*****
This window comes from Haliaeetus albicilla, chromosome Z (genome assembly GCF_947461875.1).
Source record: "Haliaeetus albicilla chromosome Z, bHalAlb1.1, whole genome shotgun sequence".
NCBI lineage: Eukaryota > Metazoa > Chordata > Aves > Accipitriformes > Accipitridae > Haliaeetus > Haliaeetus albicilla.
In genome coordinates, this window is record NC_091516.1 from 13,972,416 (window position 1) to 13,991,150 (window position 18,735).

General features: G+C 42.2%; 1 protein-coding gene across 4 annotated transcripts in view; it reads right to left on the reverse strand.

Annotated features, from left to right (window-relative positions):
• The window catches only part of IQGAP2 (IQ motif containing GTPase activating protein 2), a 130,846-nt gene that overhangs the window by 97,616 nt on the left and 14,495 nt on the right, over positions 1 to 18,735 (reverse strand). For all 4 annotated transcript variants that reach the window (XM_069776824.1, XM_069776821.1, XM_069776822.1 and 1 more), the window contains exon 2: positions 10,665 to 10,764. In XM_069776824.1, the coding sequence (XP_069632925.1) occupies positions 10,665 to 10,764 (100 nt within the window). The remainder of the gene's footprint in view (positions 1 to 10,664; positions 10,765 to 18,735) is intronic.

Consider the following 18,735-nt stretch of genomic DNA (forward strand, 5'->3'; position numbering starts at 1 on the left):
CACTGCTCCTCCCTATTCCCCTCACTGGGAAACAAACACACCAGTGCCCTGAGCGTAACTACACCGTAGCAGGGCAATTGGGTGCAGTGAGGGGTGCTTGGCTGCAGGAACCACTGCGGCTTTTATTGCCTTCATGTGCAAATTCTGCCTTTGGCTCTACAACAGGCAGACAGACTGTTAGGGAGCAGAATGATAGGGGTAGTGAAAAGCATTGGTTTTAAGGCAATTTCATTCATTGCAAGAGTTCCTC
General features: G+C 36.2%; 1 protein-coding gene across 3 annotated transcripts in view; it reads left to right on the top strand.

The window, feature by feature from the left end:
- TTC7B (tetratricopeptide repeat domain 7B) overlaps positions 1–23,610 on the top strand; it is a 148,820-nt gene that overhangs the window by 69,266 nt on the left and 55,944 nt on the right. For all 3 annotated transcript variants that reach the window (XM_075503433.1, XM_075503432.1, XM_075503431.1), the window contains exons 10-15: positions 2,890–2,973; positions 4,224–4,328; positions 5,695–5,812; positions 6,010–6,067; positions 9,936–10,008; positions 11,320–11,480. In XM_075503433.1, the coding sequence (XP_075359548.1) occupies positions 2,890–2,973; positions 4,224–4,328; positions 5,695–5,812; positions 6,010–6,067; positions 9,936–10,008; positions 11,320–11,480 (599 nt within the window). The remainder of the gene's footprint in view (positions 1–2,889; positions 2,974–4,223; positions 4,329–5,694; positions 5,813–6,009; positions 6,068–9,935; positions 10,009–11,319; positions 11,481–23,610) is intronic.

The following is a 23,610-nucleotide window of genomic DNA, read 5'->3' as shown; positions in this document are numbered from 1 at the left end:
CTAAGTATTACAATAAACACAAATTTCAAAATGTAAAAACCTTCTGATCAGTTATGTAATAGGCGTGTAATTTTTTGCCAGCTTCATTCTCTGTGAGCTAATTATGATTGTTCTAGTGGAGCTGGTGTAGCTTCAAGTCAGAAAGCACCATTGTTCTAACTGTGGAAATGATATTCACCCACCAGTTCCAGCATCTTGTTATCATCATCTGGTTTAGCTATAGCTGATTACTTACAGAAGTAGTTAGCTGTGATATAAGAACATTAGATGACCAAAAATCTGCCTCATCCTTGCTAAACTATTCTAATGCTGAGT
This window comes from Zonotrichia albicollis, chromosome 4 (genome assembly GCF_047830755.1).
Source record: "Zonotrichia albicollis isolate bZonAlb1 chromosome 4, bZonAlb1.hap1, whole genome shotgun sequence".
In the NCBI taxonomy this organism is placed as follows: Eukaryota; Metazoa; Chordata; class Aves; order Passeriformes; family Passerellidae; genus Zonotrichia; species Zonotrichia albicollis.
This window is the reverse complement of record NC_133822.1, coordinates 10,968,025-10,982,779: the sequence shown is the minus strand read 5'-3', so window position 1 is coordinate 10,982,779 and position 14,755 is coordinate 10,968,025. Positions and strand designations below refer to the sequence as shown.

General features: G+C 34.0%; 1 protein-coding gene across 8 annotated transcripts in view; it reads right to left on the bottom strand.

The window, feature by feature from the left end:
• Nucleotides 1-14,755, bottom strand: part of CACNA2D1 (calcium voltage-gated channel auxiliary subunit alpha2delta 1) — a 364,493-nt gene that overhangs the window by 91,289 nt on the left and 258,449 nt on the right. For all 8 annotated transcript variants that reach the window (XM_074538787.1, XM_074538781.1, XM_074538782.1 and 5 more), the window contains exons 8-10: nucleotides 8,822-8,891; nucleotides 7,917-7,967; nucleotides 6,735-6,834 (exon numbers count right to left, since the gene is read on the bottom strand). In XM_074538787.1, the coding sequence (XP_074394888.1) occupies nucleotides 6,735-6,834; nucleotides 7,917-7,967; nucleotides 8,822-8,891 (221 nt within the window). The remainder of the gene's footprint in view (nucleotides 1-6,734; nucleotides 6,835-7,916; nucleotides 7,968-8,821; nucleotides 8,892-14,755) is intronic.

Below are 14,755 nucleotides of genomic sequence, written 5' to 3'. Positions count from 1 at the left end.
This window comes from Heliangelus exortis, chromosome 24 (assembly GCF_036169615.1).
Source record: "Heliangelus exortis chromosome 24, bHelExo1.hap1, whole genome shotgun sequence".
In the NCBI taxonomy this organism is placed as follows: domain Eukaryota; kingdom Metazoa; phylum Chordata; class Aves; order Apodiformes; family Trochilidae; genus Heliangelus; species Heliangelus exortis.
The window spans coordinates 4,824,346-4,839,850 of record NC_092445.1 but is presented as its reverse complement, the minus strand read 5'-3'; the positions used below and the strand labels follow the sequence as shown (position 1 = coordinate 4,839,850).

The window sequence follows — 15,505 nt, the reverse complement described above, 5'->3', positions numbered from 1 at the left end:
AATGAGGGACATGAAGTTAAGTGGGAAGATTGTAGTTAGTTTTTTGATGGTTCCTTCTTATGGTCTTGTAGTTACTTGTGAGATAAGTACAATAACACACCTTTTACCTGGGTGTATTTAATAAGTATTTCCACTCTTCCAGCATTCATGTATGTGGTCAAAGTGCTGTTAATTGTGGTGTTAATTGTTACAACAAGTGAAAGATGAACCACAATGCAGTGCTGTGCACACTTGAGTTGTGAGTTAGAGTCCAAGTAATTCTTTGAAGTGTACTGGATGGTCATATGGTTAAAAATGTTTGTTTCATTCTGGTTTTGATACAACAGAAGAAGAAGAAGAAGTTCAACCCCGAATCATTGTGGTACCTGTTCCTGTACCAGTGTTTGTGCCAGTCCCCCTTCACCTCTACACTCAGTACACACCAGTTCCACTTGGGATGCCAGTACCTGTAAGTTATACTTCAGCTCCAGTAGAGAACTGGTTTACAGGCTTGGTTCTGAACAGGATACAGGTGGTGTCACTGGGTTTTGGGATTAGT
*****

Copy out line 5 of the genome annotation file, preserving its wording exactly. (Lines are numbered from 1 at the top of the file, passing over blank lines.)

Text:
General features: G+C 42.2%; 1 protein-coding gene across 4 annotated transcripts in view; it reads right to left on the reverse strand.